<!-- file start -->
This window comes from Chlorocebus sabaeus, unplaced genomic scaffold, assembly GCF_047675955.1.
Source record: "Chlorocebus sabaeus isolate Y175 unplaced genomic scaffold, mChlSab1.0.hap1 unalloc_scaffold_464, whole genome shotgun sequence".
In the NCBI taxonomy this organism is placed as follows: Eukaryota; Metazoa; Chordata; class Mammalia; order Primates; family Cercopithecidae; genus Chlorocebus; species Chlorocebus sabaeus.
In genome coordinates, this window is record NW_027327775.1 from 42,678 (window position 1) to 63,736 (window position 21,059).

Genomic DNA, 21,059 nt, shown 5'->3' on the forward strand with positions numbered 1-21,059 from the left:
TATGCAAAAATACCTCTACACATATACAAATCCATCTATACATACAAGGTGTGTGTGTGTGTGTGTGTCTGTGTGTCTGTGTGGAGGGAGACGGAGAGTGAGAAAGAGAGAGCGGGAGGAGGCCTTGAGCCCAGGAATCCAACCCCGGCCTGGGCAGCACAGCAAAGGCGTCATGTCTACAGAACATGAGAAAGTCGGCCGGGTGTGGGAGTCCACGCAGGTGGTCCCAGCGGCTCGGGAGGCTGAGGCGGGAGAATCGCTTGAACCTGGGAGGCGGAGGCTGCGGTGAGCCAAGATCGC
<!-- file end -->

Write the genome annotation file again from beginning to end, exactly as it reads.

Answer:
This window comes from Chlorocebus sabaeus, unplaced genomic scaffold, assembly GCF_047675955.1.
Source record: "Chlorocebus sabaeus isolate Y175 unplaced genomic scaffold, mChlSab1.0.hap1 unalloc_scaffold_464, whole genome shotgun sequence".
In the NCBI taxonomy this organism is placed as follows: Eukaryota; Metazoa; Chordata; class Mammalia; order Primates; family Cercopithecidae; genus Chlorocebus; species Chlorocebus sabaeus.
In genome coordinates, this window is record NW_027327775.1 from 42,678 (window position 1) to 63,736 (window position 21,059).

Genomic DNA, 21,059 nt, shown 5'->3' on the forward strand with positions numbered 1-21,059 from the left:
TATGCAAAAATACCTCTACACATATACAAATCCATCTATACATACAAGGTGTGTGTGTGTGTGTGTGTCTGTGTGTCTGTGTGGAGGGAGACGGAGAGTGAGAAAGAGAGAGCGGGAGGAGGCCTTGAGCCCAGGAATCCAACCCCGGCCTGGGCAGCACAGCAAAGGCGTCATGTCTACAGAACATGAGAAAGTCGGCCGGGTGTGGGAGTCCACGCAGGTGGTCCCAGCGGCTCGGGAGGCTGAGGCGGGAGAATCGCTTGAACCTGGGAGGCGGAGGCTGCGGTGAGCCAAGATCGC